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BHARSINGHPURA: A bitter row between India and Canada over the murder of a Sikh separatist is being felt in Punjab, where some Sikhs fear both a backlash from India’s Hindu-nationalist government and a threat to their prospects for a better life in North America.

Hardeep Singh Nijjar, a plumber who left the north Indian state a quarter-century ago and became a Canadian citizen, was shot dead in June outside a temple in a Vancouver suburb where he was a separatist leader among the many Sikhs living there.

Canadian Prime Minister Justin Trudeau said last week Ottawa had “credible allegations” that Indian government agents may be linked to the killing.

India, which labelled Nijjar a “terrorist” in 2020, angrily rejected the allegation as “absurd”, expelled the chief of Canadian intelligence in India, issued travel warnings, stopped visa issuance to Canadians and downsized Canada’s diplomatic presence in India.

Sikhs make up just 2% of India’s 1.4 billion people but they are a majority in Punjab, a state of 30 million where their religion was born 500 years ago.

Outside of Punjab, the greatest number of Sikhs live in Canada, the site of many protests that have irked India.

Dream of canada

An insurgency seeking a Sikh homeland of Khalistan, which killed tens of thousands in the 1980s and ’90s, was crushed by India, but embers from the flame of the independence drive still glow.

In the village of Bharsinghpura, there are few memories of Nijjar, but his uncle, Himmat Singh Nijjar, 79, said locals “think it was very brave of Trudeau” to accuse Prime Minister Narendra Modi’s government of potential involvement in the killing.

“For the sake of one ordinary person, he did not need to take such a huge risk on his government,” the uncle told Reuters, sitting on a wooden bench by a tractor in his farmhouse, surrounded by lush paddy fields and banana trees.

Still, though, the elder Nijjar said he is worried about deteriorating diplomatic relations with Canada and declining economic prospects in Punjab.

The once-prosperous breadbasket of India, Punjab has been overtaken by states that focussed on manufacturing, services and technology in the last two decades.

“Now every family wants to send its sons and daughters to Canada as farming here is not lucrative, said the elder Nijjar. India is the largest source for international students in Canada, their numbers jumping 47% last year to 320,000.

‘Atmosphere of fear’

“We now fear whether Canada will give student visas or if the Indian government will create some hurdles,” said undergraduate Gursimran Singh, 19, who wants to go to Canada.

He was speaking at the holiest of Sikh shrines, the Golden Temple in Amritsar, where many students go to pray for, or give thanks for, for student visas.

The temple became a flashpoint for Hindu-Sikh tension when then-Prime Minister Indira Gandhi allowed it to be stormed in 1984 to flush out Sikh separatists, angering Sikhs around the world.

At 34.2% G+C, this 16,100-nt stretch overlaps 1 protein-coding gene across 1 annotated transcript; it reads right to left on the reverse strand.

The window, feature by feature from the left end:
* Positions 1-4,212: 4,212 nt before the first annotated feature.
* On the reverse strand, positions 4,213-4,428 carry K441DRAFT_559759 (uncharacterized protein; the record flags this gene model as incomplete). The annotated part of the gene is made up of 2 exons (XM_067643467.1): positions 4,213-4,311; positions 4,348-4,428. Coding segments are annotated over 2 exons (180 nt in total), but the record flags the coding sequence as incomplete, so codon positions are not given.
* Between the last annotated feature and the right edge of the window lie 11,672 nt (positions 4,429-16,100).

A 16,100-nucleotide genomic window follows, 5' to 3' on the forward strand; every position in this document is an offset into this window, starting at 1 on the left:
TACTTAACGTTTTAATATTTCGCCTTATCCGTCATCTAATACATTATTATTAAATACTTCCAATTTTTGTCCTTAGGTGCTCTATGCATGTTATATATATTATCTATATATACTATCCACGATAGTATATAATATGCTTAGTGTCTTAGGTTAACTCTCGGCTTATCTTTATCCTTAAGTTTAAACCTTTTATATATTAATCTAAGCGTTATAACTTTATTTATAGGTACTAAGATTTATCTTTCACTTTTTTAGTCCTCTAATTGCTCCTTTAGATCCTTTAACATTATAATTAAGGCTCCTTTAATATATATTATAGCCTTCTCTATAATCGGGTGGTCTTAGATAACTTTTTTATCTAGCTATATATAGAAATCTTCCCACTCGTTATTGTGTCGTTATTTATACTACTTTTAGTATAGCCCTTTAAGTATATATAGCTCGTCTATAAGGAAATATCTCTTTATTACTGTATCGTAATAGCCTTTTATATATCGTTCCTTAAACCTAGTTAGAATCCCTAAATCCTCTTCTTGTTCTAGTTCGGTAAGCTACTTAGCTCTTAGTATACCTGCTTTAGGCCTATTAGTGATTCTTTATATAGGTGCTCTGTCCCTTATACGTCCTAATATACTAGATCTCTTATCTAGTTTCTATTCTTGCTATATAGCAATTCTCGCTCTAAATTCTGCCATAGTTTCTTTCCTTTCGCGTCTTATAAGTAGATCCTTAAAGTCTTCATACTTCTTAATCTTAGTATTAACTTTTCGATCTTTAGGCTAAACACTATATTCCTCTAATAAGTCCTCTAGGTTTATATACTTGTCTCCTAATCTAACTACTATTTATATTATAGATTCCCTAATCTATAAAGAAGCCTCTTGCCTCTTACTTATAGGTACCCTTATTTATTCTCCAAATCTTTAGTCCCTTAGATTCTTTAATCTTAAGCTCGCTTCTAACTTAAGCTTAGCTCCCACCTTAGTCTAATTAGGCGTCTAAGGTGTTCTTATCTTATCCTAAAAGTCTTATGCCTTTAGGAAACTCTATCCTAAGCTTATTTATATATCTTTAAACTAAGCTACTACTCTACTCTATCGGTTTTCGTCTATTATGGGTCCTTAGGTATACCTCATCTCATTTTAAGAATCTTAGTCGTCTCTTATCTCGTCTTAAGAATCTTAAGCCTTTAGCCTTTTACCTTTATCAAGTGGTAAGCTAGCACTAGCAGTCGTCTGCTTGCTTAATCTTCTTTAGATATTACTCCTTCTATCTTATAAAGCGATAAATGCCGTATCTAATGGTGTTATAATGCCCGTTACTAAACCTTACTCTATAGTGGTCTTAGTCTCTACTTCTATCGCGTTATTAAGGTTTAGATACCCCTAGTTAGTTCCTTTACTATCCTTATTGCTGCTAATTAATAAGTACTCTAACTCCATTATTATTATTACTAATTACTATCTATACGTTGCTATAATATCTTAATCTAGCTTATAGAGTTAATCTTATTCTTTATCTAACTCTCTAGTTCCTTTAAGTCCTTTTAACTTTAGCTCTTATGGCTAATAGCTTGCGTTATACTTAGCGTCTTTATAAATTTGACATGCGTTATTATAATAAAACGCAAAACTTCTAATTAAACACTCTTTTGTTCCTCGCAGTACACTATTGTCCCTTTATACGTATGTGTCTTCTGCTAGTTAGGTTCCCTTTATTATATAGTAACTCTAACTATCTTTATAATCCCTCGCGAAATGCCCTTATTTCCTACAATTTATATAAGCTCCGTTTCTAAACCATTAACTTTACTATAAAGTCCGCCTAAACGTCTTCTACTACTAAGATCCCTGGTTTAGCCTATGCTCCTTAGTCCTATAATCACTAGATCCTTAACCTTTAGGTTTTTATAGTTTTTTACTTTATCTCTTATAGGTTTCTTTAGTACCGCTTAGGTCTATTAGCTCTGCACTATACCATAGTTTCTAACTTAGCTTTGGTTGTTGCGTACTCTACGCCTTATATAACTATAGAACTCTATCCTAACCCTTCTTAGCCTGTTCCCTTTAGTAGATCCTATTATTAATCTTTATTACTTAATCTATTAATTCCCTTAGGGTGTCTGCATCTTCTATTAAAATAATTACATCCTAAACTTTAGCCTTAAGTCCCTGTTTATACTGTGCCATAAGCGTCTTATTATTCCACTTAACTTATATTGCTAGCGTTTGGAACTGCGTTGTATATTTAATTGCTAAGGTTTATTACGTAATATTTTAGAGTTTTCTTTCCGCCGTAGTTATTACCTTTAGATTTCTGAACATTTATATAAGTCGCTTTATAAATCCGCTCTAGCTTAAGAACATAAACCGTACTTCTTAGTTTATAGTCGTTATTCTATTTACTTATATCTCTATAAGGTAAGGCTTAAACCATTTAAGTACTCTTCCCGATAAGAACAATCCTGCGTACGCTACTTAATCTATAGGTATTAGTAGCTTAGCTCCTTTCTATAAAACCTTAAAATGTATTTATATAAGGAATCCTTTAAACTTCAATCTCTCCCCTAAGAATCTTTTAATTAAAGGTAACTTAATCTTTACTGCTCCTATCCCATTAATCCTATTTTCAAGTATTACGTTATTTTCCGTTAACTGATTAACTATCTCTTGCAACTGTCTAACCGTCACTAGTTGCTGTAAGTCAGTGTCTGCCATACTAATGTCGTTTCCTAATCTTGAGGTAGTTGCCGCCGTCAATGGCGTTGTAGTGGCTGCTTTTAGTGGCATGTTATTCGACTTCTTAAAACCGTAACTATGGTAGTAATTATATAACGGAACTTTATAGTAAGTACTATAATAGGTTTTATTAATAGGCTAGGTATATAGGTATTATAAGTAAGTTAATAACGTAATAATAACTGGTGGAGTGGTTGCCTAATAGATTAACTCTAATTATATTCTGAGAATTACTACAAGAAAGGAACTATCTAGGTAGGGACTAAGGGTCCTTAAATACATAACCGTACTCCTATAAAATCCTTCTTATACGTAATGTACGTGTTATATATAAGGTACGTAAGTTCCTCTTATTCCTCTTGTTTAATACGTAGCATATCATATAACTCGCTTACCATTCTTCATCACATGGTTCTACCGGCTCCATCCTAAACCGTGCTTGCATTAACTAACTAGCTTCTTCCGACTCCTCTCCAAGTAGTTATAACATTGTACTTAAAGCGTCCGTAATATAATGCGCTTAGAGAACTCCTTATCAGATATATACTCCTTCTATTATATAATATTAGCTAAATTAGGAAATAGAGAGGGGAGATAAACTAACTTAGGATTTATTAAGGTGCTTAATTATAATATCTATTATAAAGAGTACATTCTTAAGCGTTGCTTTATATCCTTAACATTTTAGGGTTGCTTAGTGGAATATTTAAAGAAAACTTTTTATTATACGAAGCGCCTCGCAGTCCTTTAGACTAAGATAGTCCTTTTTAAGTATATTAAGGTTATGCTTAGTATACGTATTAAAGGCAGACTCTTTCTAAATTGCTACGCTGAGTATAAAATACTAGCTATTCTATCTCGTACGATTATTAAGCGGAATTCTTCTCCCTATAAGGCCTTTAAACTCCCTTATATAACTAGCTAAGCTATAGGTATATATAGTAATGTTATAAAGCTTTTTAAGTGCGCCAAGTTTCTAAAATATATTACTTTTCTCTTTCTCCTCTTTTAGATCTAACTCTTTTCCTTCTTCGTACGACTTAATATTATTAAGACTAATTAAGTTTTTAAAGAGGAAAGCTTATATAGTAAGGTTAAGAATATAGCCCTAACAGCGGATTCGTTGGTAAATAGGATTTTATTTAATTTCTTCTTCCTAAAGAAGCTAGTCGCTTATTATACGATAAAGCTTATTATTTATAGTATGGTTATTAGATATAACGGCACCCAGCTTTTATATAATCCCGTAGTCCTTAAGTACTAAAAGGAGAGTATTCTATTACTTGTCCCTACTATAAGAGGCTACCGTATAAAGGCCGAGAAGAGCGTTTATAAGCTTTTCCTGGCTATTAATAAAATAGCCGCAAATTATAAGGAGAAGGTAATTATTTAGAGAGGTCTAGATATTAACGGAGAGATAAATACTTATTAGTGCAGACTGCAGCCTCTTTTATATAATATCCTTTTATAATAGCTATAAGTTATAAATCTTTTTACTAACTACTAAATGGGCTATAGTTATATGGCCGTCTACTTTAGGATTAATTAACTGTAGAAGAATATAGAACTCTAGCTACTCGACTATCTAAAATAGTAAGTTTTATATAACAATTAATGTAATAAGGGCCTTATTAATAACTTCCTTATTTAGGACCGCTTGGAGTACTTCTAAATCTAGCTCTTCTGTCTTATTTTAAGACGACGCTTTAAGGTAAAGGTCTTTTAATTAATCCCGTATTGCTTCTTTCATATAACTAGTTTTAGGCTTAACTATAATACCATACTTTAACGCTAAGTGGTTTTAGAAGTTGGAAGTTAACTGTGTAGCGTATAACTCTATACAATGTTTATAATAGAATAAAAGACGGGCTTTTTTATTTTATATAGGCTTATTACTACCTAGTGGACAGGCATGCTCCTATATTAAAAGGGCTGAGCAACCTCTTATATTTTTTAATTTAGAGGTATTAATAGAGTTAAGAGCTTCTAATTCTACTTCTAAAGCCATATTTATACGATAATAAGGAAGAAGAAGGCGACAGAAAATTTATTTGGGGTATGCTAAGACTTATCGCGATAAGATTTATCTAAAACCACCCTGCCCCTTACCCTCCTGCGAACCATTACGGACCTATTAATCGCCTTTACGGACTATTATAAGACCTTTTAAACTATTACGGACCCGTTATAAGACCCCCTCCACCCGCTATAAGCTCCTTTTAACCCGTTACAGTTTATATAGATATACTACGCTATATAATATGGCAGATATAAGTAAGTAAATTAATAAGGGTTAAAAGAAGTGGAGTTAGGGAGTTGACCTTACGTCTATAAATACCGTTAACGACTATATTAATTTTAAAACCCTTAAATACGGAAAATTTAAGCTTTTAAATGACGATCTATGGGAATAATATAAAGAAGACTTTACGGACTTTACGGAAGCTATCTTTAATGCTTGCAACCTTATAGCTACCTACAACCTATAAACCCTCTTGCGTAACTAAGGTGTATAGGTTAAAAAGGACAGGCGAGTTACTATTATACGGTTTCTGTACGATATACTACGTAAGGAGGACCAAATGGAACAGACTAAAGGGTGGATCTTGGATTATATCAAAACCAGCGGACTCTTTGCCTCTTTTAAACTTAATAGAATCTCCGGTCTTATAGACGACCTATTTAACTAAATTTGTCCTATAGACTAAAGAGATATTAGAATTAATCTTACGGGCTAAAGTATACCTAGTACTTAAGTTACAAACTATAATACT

Her Sikh bodyguards assassinated her soon afterward.

Ties between Sikh groups in Punjab and Prime Minister Modi’s Hindu-nationalist Bharatiya Janata Party (BJP) government have been strained since Sikh farmers led year-long protests against farm deregulation in 2020 and blocked the capital, forcing Modi to withdraw the measure in a rare political defeat for the strongman.

Modi’s government has created “an atmosphere of fear”, especially for young people, said Sandeep Singh, 31, from Nijjar’s village.

“If we are doing a protest, parents wouldn’t like their child to participate because they are afraid their children can meet the same fate” as Nijjar in Canada, he said.

Kanwar Pal, political affairs secretary for the radical separatist Dal Khalsa group, said, “Whosoever fights for Khalistan fights for right to self-determination, rights for plebiscite in Punjab. India perceived those Sikhs as their enemies and they target them.”

A BJP spokesperson declined to comment on the accusations. Senior BJP leaders have said there was no wave of support in Punjab for independence and that any such demands were a threat to India.

At the same time, the party says no one has done as much for the Sikhs as Modi.

Listen to the Reuters World News podcast episode, “How the killing of a Sikh plumber in Canada led to a diplomatic war with India.”


Comments are closed.

KU Sep 25, 2023 04:05pm
The rejuvenated Hindutva is an emerging threat to every minority in India, imagine that even at the stage of so-called human and social evolution, we are still faced with a racist mindset as well as a superiority complex.
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TidBit Sep 25, 2023 06:58pm
There has been more coverage about this in Pakistan news papers than in Canada itself.
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TidBit Sep 25, 2023 07:10pm
@KU, When there is superiority, it is not complex.
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